An English literature graduate of James Madison University, Chris currently works full-time as a senior copywriter and part-time as a freelance copy editor and marketing writer. The recipient of the 2020 “Emerging Writer’s Award,” his short story “Finn Almost Buys a Goldfish” received great acclaim at Spank the Carp, and his short story “The Swim” was recognized as the Best in Fiction for 2019 at Across the Margin. His work has also been featured in Misery Tourism Magazine, Cajun Mutt Press, and elsewhere. An advocate for health and fitness, Chris also enjoys golfing, skiing, competing in strongman, and of course, writing. Follow Chris on Instagram @coopd88
Chris's work appeared in Pond 60
Why do you write?
Writing, for me, is one of the most enjoyable existential distractions: the slight rush of crafting a perfect sentence, building clauses, lacing with precise adjectives and verbs to curate compelling descriptions, formulating like a mad scientist because it takes a certain kind of madness to obsess over perfection. I also enjoy the deeper substratum of the craft, capturing concepts with cutting words, exploring the abstract to capture its simplicity, and there’s a certain kind of calmness that overcomes me when I finish creating something worth reading.
What other creative activities are you involved in?
As much as I relish an interpretative dance session where it’s just me against the music, the only other real creative activities I engage in are responding to spam texts with dark satirical humor; real twisted stuff to possibly provoke a response, and although I rarely receive a reply, I like to test myself to see exactly how far I can go while still maintaining a semblance of normalcy. My only other creative hobby includes conjuring up alliterative hashtags to pair with my story uploads on Instagram.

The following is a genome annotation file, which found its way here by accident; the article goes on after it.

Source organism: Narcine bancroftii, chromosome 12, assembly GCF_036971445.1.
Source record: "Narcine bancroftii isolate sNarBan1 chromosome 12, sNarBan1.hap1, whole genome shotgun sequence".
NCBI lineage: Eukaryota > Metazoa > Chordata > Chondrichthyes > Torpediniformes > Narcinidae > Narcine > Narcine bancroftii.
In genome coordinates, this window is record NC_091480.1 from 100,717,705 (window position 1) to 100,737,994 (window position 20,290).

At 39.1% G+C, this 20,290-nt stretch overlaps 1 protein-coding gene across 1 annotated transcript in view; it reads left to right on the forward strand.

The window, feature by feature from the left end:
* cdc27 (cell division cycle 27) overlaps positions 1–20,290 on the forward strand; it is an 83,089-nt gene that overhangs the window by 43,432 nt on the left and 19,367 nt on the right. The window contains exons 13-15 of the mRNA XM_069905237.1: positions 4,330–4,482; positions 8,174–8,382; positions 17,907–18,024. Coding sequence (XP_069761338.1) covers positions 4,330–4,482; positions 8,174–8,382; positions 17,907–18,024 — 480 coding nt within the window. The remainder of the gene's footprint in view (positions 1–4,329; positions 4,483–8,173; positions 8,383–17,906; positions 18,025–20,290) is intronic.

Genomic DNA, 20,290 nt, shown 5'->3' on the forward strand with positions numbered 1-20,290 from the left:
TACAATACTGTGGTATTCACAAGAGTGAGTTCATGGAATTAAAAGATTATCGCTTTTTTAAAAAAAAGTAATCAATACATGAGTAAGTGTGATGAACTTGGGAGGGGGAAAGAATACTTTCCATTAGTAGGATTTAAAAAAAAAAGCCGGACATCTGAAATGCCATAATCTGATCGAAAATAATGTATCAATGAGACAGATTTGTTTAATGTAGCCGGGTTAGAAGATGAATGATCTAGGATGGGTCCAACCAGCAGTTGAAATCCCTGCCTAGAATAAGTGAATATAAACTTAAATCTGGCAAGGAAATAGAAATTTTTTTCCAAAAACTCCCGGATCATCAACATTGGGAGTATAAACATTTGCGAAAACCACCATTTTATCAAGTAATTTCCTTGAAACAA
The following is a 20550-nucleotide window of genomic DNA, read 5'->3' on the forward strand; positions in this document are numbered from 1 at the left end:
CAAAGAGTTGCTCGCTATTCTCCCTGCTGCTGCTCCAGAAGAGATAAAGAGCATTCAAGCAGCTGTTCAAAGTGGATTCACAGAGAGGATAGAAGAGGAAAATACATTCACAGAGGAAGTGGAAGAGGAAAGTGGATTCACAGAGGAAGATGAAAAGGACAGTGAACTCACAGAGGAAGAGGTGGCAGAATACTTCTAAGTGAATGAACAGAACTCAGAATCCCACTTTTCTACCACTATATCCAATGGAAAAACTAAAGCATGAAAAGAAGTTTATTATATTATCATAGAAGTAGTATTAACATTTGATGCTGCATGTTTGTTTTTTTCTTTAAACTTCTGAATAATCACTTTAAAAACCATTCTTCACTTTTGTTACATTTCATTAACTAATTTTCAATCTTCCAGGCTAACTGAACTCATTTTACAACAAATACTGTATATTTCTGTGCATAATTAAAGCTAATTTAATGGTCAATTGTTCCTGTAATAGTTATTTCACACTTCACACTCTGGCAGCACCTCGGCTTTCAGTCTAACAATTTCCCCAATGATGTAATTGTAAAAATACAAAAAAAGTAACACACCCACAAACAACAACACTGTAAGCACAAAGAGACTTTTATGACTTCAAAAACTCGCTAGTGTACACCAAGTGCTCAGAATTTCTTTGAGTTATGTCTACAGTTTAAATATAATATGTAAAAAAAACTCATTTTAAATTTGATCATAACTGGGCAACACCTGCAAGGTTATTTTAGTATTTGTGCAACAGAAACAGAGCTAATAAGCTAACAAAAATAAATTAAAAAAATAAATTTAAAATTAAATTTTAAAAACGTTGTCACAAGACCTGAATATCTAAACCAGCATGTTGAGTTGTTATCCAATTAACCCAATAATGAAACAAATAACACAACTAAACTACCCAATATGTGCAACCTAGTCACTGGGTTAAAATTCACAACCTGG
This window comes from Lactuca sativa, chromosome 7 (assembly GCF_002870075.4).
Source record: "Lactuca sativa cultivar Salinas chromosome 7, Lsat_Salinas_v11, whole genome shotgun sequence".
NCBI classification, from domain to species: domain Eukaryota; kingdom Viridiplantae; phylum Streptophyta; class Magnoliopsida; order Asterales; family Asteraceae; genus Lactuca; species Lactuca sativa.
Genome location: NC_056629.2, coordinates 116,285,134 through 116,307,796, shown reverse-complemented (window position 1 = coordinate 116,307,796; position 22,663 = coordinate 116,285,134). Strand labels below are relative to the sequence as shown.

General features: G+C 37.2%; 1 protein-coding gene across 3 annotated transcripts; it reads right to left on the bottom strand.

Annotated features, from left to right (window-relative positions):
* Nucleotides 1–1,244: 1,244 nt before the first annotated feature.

Who is your favorite author and why?
I have a couple of favorite authors, which I cycle based on my perspective. When it comes to philosophical reads and deriving inspiration, Albert Camus is my choice, based on his absurdist ideologies and his ability to convey advanced concepts into comprehensive writing. For fictional literature and entertainment, I prefer Don DeLillo and Richard Ford, because I enjoy smart reads with prose that compels you to really think yet doesn’t cudgel you with bombastic word choices.
Tell us about the mechanics of how you write.
First, I like to let my ideas gestate, like a fetus, facilitating development and carrying them along until they’re ready. And eventually, I experience this internal itch, an irritation, where I feel compelled to expel, spilling words into a Word document, like uncontrollable vomit. And then I feel okay, coming back to clean up the mess for the next few days; revising and adding, sculpting, and tidying until I’ve produced something beautiful in its own way, something that makes an impression long after it’s been read.
Finally, what do you think about Carp, the fish, not our website?
Wasn’t entirely sure what ‘Carp’ is, so I googled it, pulling up the first image of the search, which was a goofy photo of a big portly brassy fish against a grassy background; the greenery was vivid and lush, reminding me of what it felt like to be a kid, playing outside in the summer, eliciting a comforting warmth from within; the fish looked dead but at peace, reminding me of how impermanent life is. And it wasn’t a somber feeling that overcame me, no, just a mild memorandum that we’re all going to end up like carp one day, and that’s okay because the grass is cushiony and delightful.